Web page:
On Thursday, Scott Pruitt, the mind-numbingly corrupt and thoroughly medieval global warming skeptic Donald Trump saw fit to place in charge of the Environmental Protection Agency, resigned. Given the damage Pruitt had already done to the planet and his use of the EPA as a sort of college frat–style slush fund—he actually leveraged his power to cop NCAA basketball tickets!—this was a positive development.
In less positive news: Donald Trump is still surrounded by sleazy, bumbling ideologues who often seem to differ from Pruitt only in that they are slightly better at avoiding horrific headlines about absurdly shady shit.
Pruitt amassed a long, long (I mean, really fucking long) list of misdeeds within the first year and a half of snagging his gig. Even if you leave aside the confused (and often thrown out in court) attempts to gut Obama-era environmental rules, the slowdown of pending regulations on power-plant emissions, the cozy ties to coal executives and lobbyists, Pruitt was a total nightmare from a corruption standpoint. He reportedly used agency staff to run his personal errands, like trying to secure a used Trump hotel mattress. He allegedly arranged his travel plans like a taxpayer-funded version of the Points Guy, with extra care paid to accruing frequent-flier miles and luxury digs. He had government employees try to find work gigs for his wife, among them taking over a Chick-fil-A franchise. He had a $43,000 phone booth built with public funds, possibly breaking the law along the way. (There's a lot more.)
But as the New York Times reports, Trump loved him anyway. A lot of those environmental rules he was hacking at with a saw were created under Barack Obama. The attempted dismantling of the EPA wasn't a scandal for Trump, it was Pruitt doing his job.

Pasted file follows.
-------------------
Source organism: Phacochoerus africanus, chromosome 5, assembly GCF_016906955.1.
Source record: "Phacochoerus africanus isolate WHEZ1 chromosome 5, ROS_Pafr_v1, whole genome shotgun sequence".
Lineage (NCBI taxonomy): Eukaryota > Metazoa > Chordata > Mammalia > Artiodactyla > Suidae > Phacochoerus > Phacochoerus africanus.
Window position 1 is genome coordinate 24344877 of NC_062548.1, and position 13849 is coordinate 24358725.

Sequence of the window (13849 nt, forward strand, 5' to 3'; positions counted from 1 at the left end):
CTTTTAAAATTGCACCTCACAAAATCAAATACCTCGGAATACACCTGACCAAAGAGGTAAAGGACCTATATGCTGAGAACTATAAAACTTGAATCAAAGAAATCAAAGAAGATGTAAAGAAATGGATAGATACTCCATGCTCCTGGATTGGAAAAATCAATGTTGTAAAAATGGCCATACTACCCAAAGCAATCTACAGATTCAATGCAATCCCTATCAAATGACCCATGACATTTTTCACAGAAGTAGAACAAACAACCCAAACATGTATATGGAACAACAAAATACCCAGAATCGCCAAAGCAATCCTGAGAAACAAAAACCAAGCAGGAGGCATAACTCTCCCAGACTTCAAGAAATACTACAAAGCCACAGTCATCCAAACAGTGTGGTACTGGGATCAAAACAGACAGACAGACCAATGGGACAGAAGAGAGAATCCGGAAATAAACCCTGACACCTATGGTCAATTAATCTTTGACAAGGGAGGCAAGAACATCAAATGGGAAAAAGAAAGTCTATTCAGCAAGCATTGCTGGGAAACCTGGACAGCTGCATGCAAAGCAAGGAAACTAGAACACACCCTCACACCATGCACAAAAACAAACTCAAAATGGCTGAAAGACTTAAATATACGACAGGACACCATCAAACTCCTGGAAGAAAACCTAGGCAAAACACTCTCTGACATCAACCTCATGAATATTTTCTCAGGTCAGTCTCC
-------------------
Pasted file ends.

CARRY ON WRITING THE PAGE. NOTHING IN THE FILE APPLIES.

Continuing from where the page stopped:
Still, there seems to be a limit as to what even Trump will tolerate. That limit appears to be whenever news of a lackey's shady behavior threatens to overshadow the president's own latest reality-TV gambit. In this case, perhaps the freshest splash of Pruitt reporting—the Times explored the firing of a Pruitt aide who warned against (possibly illegally) deleting things from his public schedule—was too much. After all, Trump has a big summit coming up with Vladimir Putin, and he doesn't want pesky ethics stories from the home-front blowing up his spot.
In his resignation letter to the president, Pruitt—citing "unrelenting attacks" on him and his family—went full New Testament, lavishing Trump with praise and explicitly stating his belief that God's Providence was at work here. Pruitt, it seems, is impossible to shame. No wonder he was such a good fit for this White House.
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